UAMS will reduce workforce by 600 positions, including 258 layoffs: UPDATE | Arkansas Blog

Monday, January 8, 2018

UAMS will reduce workforce by 600 positions, including 258 layoffs: UPDATE

Posted By on Mon, Jan 8, 2018 at 9:07 AM

UAMS: Workforce cut by 600.
  • UAMS: Workforce cut by 600.

As we reported over the weekend, UAMS layoffs have begun. A source passes along an email from UAMS interim chancellor sent this morning, making the bad news official. In order to cut more than $30 million in expenses for this fiscal year, Interim Chancellor Stephanie Gardner wrote, "We have no choice but to reduce our workforce by almost 600 positions. We have made every effort to cut unfilled positions where possible, but 258 of the affected positions are currently occupied. The employees whose jobs are being eliminated are being notified today."

Another source tells us that a UAMS police officer is on site at one of the off-campus UAMS clinics to escort someone out of the clinic.

Here's the email sent by Gardner this morning:

Dear UAMS Family,

As I said in our December Town Hall meeting, we must cut in excess of $30 million in expenses this current fiscal year to comply with our budget as approved by the University of Arkansas Board of Trustees. UAMS has had financial challenges for many years and we have always made up for any shortfall by using our reserve funds. However, we are depleting our resources and we cannot continue to do that and sustain UAMS into the future.

Over the last several weeks, UAMS leadership has been conducting a comprehensive review of all areas of UAMS to identify cost savings and make adjustments. However, personnel is our largest expense and we have come to the extremely painful realization that we can’t meet our budget without also eliminating jobs. We have no choice but to reduce our workforce by almost 600 positions. We have made every effort to cut unfilled positions where possible, but 258 of the affected positions are currently occupied. The employees whose jobs are being eliminated are being notified today. Human Resources representatives will also be reaching out to them to provide services to assist them in finding other jobs.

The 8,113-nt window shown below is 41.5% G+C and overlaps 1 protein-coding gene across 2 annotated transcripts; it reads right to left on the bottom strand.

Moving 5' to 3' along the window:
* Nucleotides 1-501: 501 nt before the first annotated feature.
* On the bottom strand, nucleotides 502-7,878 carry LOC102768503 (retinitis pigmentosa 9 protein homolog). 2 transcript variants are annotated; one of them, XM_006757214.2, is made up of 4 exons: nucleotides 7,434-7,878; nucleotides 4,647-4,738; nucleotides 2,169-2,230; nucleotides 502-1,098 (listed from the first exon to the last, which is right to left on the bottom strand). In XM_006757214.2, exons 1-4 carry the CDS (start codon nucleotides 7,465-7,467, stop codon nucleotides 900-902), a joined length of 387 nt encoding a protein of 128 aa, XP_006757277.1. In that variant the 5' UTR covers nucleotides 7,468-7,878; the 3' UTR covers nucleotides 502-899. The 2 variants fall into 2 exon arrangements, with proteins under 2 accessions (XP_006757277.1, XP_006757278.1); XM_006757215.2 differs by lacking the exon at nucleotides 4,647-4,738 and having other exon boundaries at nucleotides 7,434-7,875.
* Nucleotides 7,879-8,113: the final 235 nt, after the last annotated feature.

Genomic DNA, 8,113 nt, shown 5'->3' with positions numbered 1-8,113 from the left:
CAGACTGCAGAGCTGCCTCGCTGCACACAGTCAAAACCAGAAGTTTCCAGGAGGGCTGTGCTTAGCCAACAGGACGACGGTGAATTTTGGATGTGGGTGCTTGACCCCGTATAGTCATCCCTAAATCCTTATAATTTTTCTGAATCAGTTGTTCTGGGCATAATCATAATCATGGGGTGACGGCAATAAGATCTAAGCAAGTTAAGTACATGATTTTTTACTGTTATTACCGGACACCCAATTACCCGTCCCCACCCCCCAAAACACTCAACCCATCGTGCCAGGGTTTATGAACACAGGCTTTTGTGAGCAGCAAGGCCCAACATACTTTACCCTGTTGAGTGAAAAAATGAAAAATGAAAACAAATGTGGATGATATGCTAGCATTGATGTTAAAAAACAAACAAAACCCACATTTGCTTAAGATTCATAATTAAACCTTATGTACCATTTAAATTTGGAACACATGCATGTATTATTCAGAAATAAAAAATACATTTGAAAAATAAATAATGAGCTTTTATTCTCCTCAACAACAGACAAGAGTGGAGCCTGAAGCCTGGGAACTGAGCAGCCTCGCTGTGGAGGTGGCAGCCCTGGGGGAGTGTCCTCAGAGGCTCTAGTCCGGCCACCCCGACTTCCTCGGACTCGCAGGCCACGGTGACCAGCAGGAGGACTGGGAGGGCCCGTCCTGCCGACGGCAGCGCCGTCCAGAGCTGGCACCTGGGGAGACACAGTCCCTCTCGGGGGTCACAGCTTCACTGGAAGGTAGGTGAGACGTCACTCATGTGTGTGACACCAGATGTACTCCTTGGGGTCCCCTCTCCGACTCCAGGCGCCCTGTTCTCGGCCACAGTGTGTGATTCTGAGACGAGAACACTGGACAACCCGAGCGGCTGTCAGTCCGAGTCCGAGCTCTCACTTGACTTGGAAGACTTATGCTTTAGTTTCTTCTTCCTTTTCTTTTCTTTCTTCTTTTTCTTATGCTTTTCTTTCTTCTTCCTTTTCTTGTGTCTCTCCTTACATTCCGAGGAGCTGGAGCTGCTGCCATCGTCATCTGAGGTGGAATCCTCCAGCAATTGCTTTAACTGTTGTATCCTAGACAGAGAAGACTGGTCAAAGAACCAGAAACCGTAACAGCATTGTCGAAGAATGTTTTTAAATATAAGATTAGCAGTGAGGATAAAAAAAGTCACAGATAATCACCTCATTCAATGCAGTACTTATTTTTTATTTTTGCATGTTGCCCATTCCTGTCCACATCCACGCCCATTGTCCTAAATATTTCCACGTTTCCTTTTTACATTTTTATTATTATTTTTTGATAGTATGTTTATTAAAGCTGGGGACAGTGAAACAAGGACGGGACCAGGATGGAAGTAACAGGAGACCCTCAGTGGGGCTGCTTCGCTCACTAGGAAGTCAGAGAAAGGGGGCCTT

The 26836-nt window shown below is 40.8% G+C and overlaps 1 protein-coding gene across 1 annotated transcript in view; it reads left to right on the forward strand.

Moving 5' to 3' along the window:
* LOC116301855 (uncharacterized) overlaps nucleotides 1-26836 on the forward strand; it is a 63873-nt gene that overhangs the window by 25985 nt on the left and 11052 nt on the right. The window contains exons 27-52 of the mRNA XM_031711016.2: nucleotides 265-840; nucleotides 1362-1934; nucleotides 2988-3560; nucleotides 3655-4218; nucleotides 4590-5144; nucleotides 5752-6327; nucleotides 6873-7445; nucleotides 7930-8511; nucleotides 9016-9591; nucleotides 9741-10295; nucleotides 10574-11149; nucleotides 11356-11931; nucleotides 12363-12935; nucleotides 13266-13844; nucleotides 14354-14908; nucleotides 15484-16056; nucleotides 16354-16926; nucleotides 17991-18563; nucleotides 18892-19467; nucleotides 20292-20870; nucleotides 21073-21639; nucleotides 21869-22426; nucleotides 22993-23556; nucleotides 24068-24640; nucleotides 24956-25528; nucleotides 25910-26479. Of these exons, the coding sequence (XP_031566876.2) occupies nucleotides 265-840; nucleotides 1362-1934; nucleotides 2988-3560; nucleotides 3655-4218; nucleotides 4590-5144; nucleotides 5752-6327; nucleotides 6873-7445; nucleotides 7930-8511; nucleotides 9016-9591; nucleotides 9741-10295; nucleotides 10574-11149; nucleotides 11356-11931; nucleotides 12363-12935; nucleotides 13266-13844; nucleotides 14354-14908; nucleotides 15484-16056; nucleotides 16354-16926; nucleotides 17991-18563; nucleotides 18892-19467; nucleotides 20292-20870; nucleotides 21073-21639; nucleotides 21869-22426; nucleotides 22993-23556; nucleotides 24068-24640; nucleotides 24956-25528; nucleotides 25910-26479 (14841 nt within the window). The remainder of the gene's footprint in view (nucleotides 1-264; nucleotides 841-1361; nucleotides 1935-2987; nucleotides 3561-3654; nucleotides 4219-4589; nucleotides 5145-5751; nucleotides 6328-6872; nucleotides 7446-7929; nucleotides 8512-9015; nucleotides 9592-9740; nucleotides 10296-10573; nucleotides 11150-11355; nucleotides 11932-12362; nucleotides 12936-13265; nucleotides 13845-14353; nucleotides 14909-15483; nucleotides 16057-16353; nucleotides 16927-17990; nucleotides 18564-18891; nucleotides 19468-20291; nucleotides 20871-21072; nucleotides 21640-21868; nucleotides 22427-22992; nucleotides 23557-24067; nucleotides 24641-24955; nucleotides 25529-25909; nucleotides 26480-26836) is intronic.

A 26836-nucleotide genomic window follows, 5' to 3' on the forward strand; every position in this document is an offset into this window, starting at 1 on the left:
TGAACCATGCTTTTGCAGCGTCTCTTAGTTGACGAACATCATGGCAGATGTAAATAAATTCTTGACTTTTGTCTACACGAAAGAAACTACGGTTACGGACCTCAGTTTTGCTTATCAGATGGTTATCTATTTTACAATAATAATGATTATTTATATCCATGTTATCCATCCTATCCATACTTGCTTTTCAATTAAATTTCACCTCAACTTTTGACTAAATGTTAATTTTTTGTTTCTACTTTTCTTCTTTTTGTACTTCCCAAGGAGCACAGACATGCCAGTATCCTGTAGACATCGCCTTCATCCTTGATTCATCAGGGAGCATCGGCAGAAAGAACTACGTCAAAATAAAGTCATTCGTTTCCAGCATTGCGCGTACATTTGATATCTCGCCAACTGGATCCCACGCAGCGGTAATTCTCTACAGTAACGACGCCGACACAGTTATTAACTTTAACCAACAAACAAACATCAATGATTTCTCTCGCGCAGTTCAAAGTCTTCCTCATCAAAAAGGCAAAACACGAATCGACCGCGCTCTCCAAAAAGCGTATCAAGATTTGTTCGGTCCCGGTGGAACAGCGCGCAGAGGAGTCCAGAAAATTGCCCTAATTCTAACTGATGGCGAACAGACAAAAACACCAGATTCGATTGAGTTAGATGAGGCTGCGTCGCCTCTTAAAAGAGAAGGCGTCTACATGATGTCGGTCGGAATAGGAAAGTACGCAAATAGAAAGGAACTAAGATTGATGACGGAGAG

I have been at UAMS for more than 26 years. This is an extremely sad day and the first major reduction in force that I can remember. This is not an action that anyone is taking lightly and it is not being undertaken because of performance issues but simply because we do not have the money to fund everything we have in the past. We must all support each other and especially those colleagues who are leaving us. We are very grateful to them for their many years of service to UAMS and our state.

Sincerely,

Stephanie Gardner, Pharm. D., Ed.D.
Interim Chancellor
As Leslie Peacock reported yesterday, the cuts include defunding the UAMS Office of Global Health. UAMS earlier discontinued the PSYCH TLC program, which provided consultation for Arkansas primary care providers who had pediatric patients with mental health needs, after the Department of Human Services pulled $500,000 in funding.

UPDATE: UAMS Vice Chancellor for Communications Leslie Taylor said this morning that the job cuts will save UAMS between $26 million and $30 million this fiscal year and up to $60 million in FY2019. The cuts are across the entire UAMS system and include doctors. She said notices just went out today and that after everyone is informed the university will give a more detailed picture of what jobs were eliminated. The cuts, she said, "will not affect the quality of care."

In UAMS' statement to the public, Gardner noted that UAMS is the state's largest employer with 10,900 employees working in 73 of the state's 75 counties, and has an estimated financial impact of $3 billion.
UAMS physicians provide care to patients at UAMS, Arkansas Children’s, the VA Medical Center, and clinics throughout the state. UAMS’ colleges produce the majority of physicians, pharmacists, researchers, nurses and other health professionals practicing in Arkansas, and it partners with other providers and state and federal agencies to staff and manage programs where there is a need. However, UAMS, unlike other state universities, does not receive the majority of its funding from the state. It is dependent on its hospital and clinics to cross-subsidize its research and education missions and provide 77% of its funding.

Even with the cuts, UAMS is still running a deficit. The 2018 fiscal year budget included a $39 million deficit, a figure that could reach $72 million. Taylor said UAMS is looking at other cost-saving measures in administrative functions, like billing, access to appointments to bring in more patients and cuts to hospital stays. It has contracted with Huron Consulting of Chicago to look at such changes.

UAMS' hospital is the state's only Level One trauma center. It also is the only hospital in the state to provide such services as kidney and liver transplantation.

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